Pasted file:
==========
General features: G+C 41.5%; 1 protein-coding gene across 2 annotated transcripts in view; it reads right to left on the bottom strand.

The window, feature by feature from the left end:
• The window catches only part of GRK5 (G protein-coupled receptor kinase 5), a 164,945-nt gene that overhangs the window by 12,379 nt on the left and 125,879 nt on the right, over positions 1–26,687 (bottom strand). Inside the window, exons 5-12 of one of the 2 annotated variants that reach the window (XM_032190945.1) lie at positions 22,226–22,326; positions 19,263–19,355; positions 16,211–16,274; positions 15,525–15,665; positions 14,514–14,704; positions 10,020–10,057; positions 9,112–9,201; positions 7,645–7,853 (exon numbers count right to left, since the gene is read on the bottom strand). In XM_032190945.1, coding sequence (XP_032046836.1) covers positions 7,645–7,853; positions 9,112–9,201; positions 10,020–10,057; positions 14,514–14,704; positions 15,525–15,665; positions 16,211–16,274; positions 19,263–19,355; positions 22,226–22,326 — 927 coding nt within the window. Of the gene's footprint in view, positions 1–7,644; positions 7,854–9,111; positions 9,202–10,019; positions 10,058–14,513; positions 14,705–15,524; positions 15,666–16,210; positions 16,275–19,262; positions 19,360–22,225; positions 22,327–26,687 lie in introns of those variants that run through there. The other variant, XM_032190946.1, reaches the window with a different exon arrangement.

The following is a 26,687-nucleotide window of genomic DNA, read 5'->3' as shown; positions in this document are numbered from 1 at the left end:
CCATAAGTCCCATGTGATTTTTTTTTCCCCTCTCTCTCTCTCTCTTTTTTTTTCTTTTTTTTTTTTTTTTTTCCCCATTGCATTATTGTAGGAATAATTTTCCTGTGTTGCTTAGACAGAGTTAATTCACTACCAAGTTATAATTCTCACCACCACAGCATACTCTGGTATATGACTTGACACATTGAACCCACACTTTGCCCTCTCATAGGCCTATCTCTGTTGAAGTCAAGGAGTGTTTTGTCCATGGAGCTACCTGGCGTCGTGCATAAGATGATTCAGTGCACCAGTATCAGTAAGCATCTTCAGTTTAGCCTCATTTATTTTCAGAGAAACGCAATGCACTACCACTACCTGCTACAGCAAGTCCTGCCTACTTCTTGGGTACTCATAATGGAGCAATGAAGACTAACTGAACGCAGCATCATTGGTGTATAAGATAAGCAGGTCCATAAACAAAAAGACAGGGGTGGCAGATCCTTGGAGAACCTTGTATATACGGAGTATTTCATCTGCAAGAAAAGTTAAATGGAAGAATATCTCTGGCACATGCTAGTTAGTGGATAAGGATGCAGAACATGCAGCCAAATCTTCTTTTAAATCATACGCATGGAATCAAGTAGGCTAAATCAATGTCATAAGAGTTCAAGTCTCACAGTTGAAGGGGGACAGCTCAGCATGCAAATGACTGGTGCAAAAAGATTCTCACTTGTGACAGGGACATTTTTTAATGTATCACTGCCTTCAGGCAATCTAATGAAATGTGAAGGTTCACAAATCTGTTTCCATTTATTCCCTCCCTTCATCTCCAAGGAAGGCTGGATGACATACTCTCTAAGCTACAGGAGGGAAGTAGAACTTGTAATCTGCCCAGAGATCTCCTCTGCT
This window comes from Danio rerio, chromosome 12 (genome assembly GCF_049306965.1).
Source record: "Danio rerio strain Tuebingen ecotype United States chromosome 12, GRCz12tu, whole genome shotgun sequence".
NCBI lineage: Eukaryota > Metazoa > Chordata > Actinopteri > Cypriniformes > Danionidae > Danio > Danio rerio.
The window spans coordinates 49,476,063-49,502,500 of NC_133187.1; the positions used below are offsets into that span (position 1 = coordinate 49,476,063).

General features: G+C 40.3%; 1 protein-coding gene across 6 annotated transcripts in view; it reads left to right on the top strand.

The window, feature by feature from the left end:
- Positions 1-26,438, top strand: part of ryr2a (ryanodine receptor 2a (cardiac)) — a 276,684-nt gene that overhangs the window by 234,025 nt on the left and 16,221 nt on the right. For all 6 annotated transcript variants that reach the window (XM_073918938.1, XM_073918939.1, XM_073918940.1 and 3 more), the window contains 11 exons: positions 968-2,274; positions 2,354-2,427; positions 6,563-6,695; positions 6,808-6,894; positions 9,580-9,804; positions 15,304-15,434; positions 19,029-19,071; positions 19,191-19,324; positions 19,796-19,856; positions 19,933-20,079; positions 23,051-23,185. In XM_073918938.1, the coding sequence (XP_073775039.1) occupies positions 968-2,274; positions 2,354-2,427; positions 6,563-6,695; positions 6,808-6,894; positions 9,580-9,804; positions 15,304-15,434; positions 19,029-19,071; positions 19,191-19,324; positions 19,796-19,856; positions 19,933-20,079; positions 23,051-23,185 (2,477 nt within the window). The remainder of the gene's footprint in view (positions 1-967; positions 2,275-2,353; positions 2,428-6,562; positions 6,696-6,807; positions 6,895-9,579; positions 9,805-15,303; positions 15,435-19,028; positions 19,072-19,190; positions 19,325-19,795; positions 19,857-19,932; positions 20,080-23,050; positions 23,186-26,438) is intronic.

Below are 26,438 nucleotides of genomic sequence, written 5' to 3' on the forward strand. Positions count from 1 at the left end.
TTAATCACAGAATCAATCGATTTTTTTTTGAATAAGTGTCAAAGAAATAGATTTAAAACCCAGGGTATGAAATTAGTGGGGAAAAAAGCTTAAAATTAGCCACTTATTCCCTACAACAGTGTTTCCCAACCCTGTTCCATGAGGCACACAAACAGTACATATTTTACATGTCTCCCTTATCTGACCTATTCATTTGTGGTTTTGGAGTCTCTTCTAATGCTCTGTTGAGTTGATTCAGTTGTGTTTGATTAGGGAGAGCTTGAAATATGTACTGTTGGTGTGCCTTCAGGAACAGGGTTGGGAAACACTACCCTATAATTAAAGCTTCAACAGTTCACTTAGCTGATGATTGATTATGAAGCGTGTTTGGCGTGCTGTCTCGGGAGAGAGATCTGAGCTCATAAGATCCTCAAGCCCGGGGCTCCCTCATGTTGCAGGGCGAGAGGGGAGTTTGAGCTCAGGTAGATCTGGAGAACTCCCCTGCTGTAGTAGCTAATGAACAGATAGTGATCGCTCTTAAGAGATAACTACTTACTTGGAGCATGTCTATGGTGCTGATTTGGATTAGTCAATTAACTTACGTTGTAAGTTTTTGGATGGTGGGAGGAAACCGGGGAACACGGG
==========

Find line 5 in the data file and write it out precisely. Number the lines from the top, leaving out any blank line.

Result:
CCATAAGTCCCATGTGATTTTTTTTTCCCCTCTCTCTCTCTCTCTTTTTTTTTCTTTTTTTTTTTTTTTTTTCCCCATTGCATTATTGTAGGAATAATTTTCCTGTGTTGCTTAGACAGAGTTAATTCACTACCAAGTTATAATTCTCACCACCACAGCATACTCTGGTATATGACTTGACACATTGAACCCACACTTTGCCCTCTCATAGGCCTATCTCTGTTGAAGTCAAGGAGTGTTTTGTCCATGGAGCTACCTGGCGTCGTGCATAAGATGATTCAGTGCACCAGTATCAGTAAGCATCTTCAGTTTAGCCTCATTTATTTTCAGAGAAACGCAATGCACTACCACTACCTGCTACAGCAAGTCCTGCCTACTTCTTGGGTACTCATAATGGAGCAATGAAGACTAACTGAACGCAGCATCATTGGTGTATAAGATAAGCAGGTCCATAAACAAAAAGACAGGGGTGGCAGATCCTTGGAGAACCTTGTATATACGGAGTATTTCATCTGCAAGAAAAGTTAAATGGAAGAATATCTCTGGCACATGCTAGTTAGTGGATAAGGATGCAGAACATGCAGCCAAATCTTCTTTTAAATCATACGCATGGAATCAAGTAGGCTAAATCAATGTCATAAGAGTTCAAGTCTCACAGTTGAAGGGGGACAGCTCAGCATGCAAATGACTGGTGCAAAAAGATTCTCACTTGTGACAGGGACATTTTTTAATGTATCACTGCCTTCAGGCAATCTAATGAAATGTGAAGGTTCACAAATCTGTTTCCATTTATTCCCTCCCTTCATCTCCAAGGAAGGCTGGATGACATACTCTCTAAGCTACAGGAGGGAAGTAGAACTTGTAATCTGCCCAGAGATCTCCTCTGCT